Miss Muffin's
River Lot 490, Box 2
Aubigny, Manitoba R0G 0C0
Phone: (204) 882-2110
All Rights Reserved
Thank you for visiting our website...
...we hope you enjoyed your visit and come back soon.
Email:  blattafarms@mts.net
Origin & Purpose - The breed comes from the Western Mediterranean region and has developed along the Spanish and
Italian coastal region. It would seem that these dogs were imported early to Cuba by sea captains. Erroneously, the most
frequent brown colour of these dogs (tobacco) gave birth to the legend which would mean it to be a breed originating from
Havana, capital of Cuba. Political events led to the total disappearance of the old bloodlines of the Havanese in Cuba; apparently
a few dogs were successfully smuggled out of Cuba whose descendants have survived in the U.S.A.
General Appearance - The Havanese is a sturdy little dog, low on his legs, with long abundant hair, soft and preferably
wavy. His movement is lively and elastic.
Temperament - Exceptionally bright he is easy to train as a watchdog dog. Affectionate, of a happy nature, he is amiable, a
charmer, playful and even a bit of a clown. He loves children and plays endlessly with them.
Size- Height at the withers from 23-27cm. Tolerance from 21-29cm.
Coat & Colour - Hair: undercoat woolly and not very developed; it is often totally absent. The topcoat is very long (12-18cm in
adult dog), soft, flat or wavy and may form curly strands. The usage of scissors to even out the length of the coat and all
trimming is forbidden. Exception: tidying up the hair on the feet is permitted, the hair on the forehead may be slightly shortened
so that it does not cover the eyes and the hair on the muzzle may be slightly tidied up, but it is preferable to leave it in natural
length. Colour: there are two varieties of colour. Rarely completely pure white; fawn in its different shades of light fawn to
havana-brown (tobacco colour, reddish brown); patches in those colours of coat; slight blackened overlay admitted. Permissible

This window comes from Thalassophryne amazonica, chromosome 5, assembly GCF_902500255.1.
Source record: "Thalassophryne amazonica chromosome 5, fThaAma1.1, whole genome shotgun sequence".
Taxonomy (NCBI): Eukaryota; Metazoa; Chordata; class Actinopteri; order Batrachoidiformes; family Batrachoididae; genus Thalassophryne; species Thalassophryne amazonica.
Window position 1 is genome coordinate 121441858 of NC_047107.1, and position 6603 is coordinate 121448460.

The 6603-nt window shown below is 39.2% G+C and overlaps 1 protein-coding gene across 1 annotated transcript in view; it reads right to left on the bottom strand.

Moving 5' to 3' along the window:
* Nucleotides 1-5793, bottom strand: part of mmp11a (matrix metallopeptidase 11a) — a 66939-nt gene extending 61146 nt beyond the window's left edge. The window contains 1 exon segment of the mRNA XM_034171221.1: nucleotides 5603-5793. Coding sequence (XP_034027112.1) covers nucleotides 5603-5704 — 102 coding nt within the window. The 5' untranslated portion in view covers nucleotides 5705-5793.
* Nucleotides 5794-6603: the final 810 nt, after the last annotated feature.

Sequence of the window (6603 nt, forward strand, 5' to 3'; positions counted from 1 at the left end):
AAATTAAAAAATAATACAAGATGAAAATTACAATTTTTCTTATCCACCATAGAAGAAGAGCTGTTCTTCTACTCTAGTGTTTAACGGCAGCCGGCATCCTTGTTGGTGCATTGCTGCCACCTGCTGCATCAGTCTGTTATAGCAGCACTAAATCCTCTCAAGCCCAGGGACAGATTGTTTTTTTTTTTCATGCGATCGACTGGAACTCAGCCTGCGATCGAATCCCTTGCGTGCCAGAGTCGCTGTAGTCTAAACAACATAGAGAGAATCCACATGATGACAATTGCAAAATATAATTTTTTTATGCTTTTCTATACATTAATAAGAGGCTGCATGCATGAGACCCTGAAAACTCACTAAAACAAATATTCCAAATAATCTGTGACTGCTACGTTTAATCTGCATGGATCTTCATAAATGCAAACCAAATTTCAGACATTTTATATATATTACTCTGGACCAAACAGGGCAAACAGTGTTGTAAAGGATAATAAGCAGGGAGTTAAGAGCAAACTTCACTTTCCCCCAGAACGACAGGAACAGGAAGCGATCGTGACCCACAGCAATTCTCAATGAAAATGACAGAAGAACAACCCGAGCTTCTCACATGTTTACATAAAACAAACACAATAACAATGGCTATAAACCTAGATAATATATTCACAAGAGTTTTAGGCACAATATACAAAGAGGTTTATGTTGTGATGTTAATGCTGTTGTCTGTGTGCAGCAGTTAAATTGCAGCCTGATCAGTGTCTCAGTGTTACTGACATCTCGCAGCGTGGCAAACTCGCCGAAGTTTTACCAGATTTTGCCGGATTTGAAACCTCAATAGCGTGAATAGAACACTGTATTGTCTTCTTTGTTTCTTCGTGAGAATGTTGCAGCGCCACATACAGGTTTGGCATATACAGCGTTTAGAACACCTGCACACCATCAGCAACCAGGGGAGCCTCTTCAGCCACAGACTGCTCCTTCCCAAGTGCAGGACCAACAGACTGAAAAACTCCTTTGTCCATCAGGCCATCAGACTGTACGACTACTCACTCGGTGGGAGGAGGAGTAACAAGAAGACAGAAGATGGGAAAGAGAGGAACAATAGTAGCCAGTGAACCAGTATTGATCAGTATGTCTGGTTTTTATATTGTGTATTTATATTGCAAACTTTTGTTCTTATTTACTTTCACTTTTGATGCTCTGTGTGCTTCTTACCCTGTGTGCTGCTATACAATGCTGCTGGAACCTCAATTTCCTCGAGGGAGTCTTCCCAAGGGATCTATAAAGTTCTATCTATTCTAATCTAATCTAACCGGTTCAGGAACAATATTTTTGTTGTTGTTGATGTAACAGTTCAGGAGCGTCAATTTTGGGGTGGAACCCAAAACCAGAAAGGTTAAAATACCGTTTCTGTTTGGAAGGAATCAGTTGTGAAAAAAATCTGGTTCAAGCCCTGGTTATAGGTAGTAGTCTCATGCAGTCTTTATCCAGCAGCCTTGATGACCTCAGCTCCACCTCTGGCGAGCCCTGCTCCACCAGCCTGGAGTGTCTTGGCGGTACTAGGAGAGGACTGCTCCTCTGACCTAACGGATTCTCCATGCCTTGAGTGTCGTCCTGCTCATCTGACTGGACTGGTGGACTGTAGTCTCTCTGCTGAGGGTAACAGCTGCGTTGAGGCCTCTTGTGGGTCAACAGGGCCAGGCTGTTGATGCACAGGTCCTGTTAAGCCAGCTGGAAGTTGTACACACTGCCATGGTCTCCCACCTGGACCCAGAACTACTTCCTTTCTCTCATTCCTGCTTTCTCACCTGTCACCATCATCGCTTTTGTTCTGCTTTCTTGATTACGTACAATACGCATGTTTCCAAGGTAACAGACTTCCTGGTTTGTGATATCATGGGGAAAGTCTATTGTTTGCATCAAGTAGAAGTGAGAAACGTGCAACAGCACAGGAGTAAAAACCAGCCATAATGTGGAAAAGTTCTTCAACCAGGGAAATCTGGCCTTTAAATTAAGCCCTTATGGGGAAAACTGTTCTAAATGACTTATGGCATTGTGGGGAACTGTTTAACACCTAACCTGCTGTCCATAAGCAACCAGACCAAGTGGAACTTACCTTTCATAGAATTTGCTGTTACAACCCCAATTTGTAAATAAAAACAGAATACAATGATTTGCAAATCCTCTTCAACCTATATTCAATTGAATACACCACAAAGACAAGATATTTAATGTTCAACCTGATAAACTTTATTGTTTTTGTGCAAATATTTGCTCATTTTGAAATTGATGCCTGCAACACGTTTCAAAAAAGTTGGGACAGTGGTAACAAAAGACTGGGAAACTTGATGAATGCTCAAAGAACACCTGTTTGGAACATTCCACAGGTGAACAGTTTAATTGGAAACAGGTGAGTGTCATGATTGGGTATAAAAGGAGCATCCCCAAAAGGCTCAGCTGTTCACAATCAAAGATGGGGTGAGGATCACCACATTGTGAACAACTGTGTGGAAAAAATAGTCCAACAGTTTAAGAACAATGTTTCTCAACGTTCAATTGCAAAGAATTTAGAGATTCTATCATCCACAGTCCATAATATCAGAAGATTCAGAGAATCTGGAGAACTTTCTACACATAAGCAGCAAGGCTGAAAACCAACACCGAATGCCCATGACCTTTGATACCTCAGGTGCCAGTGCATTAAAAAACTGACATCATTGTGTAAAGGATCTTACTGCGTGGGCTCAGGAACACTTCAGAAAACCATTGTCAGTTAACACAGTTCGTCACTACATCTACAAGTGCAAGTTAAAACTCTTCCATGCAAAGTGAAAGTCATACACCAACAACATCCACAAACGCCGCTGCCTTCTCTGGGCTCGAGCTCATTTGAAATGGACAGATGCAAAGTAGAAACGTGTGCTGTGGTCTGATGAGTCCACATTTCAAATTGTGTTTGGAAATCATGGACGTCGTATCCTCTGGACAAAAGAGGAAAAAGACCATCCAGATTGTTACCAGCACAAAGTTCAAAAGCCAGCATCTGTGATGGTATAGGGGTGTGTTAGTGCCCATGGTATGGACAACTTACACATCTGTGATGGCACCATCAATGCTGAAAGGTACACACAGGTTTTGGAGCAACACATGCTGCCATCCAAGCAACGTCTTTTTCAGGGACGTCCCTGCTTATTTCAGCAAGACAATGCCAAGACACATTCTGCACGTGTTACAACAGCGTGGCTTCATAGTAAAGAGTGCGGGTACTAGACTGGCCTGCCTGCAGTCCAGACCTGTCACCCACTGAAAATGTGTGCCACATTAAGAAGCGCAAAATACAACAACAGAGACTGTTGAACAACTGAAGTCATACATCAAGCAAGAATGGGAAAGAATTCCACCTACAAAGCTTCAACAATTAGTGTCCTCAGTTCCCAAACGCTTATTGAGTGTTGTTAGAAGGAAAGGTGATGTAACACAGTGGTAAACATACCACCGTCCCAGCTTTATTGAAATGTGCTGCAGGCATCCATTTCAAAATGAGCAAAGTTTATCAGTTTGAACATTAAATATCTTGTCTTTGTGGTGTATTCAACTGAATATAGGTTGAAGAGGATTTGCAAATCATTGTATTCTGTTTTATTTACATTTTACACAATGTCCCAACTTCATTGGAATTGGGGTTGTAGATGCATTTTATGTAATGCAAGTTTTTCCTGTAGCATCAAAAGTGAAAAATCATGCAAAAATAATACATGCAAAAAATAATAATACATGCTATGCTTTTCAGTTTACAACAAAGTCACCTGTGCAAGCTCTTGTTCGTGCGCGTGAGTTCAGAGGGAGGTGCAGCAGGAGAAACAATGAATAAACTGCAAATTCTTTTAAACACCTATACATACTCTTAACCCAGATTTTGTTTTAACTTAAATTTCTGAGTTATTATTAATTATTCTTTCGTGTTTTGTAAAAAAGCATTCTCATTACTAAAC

colours and patches (white, light fawn to havana-brown) with black markings. Black coat.
Head - Of medium length, the relation between the length of the head and that of the trunk (measured from the withers to the
base of the tail) is 3/7. Skull: flat to very slightly rounded, broad; forehead rising; seen from above it is rounded at the back and
almost straight and square on the other three sides. Stop: moderately marked. Nose: black. Muzzle: narrowing progressively
and slightly towards the nose but neither snipey nor truncated. Lips: fine, lean, tight. Jaws/Teeth: scissors bite. A complete
dentition is desirable. The absence of premolars 1 (PM1) and molars 3 (M3) is tolerated. Cheeks: very flat, not prominent. Eyes:
quite big, almond shape, of brown colour as dark as possible. Kind expression. The eye rims must be dark brown to black. Ears:
set relatively high; they fall along the cheeks forming a discreet fold which raises them slightly. Their extremity is in a lightly
rounded point. They are covered with hair in long fringes. Neither propeller ears (sticking sideways), nor stuck to the cheeks.
Neck - Of medium length
Forequarters - Forelegs straight and parallel, lean; good bone structure. The distance from the ground to the elbow must not
be greater than that between the elbow and the withers.
Body - The length of the body is slightly superior to that of the height at the withers. Topline straight, slightly arched over the
loin. Croup noticeably inclined. Ribs well sprung. Belly well tucked up.
Hindquarters - Good bone structure; moderate angulations. Feet of slightly elongated shape; small; tight toes.
Tail - Carried high, either in shape of a crozier or preferably rolled over the back; it is furnished with feathering of long silky hair.
Gait - According to his happy nature, the Havanese has a strikingly light-footed and elastic gait; forelegs with free stride and
pointing straight forward, the hindlegs giving them the impulsion and moving in a straight line.
Faults - Any departure from the foregoing points should be considered a fault and the seriousness with which the fault should
be regarded should be in exact proportion to its degree.
? General appearance lacking in type
? Truncated or snipey muzzle, length not identical to that of the skull
? Bird of prey eyes; eyes too deep set or prominent; rims of eyelids partially depigmented
? Body too long or too short
? Straight tail, not carried high
? French front (pasterns too close, feet turned outwards)
? Deformed hind feet
? Coat harsh, not abundant; hair short except on puppies; groomed coat
? Depigminted nose
? Upper or lower prognathism
? Ectropion, entropion; rim of eyelids of one or both eyes depigmented
? Size over or under the indicated norms of the standard
N.B.: Male animals should have two apparently normal testicles fully descended into the scrotum